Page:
This programming language may be used to instruct a computer to perform a task.
8051 Assembly is the assembly language used by the Intel 8051 (MCS-51) microcontroller, and its many derivatives. This 8-bit microcontroller is very popular because of its Boolean processor that operates on any of 32 bit-addressable bytes (16 in RAM, 16 SFRs). The 8051 has the ability to directly read, write and branch based on these individual bits.
Many chip makers, with the exception of Intel, continue to develop 8051 derivatives. All derivatives are compatible with the original instruction set, but most add new features. For this reason it is important to note whether the original 8051 or a derivative is used.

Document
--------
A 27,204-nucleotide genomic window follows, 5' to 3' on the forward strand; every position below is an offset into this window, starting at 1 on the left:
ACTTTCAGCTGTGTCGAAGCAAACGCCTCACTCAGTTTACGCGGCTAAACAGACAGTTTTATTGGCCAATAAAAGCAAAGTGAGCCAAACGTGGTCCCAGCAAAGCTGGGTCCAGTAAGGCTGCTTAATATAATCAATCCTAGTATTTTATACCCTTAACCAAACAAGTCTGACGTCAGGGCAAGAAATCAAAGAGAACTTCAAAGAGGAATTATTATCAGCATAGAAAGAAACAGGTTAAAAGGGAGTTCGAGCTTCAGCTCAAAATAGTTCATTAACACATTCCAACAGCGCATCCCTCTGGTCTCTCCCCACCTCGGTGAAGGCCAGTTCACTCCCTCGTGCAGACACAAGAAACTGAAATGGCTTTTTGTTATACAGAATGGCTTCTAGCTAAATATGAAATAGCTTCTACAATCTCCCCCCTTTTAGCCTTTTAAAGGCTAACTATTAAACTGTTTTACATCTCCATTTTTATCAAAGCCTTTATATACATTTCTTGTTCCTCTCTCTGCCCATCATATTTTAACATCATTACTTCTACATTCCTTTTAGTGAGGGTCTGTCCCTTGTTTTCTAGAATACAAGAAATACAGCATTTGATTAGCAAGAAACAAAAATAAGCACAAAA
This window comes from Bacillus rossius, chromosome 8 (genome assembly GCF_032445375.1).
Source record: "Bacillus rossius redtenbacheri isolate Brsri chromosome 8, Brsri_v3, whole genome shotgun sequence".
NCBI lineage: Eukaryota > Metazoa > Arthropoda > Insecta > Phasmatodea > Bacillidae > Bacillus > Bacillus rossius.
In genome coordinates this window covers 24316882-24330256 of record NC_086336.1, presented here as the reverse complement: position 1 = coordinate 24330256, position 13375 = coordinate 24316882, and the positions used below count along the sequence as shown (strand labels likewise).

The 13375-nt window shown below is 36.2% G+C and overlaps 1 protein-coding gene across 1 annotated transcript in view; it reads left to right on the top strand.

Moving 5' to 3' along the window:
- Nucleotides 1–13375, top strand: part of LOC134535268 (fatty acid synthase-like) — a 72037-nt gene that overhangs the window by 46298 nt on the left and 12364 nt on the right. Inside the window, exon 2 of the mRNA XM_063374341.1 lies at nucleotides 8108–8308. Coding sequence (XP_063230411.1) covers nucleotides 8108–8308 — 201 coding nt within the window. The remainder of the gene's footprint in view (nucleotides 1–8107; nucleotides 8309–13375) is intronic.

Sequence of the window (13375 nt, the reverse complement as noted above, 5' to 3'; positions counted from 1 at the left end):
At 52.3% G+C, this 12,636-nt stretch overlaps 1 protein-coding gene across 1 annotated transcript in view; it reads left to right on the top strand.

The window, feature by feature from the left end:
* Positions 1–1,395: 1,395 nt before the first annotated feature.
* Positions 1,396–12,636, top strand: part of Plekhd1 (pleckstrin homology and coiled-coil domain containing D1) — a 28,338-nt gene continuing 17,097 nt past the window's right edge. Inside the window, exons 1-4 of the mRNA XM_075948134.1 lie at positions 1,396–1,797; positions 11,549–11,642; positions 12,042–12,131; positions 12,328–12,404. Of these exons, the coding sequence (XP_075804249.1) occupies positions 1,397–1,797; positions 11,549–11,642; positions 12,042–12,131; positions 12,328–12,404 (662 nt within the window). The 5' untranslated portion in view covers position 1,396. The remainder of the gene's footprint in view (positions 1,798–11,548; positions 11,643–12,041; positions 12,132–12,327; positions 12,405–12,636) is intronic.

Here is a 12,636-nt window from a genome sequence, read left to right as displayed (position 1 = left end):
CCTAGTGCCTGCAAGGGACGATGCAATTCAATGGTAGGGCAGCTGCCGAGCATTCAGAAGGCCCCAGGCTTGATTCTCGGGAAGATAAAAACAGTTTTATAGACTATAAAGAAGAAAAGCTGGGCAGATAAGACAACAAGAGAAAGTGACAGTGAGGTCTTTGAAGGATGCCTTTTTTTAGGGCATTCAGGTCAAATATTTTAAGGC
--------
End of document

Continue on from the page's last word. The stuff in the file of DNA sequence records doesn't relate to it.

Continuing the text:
The 8051 has greatly increased in performance. Modern derivatives can perform over 400 times faster than the first ones ever could. 8051s exist nowadays in many embedded systems because they are smaller and use less power when compared with a 32-bit processor.
Original 8051 features:
- 12 oscillator periods per machine cycle
- 1 or 2 machine cycles per instruction (with the exception of MUL and DIV - both 4 machine cycles)
- Four 8-bit bidirectional I/O ports
- 128 bytes of internal RAM
- Two 16-bit timers
- Two-level priority interrupt
- Six interrupt sources
- Full-duplex UART
- No watchdog
Derivatives exist that alter many or all features listed above.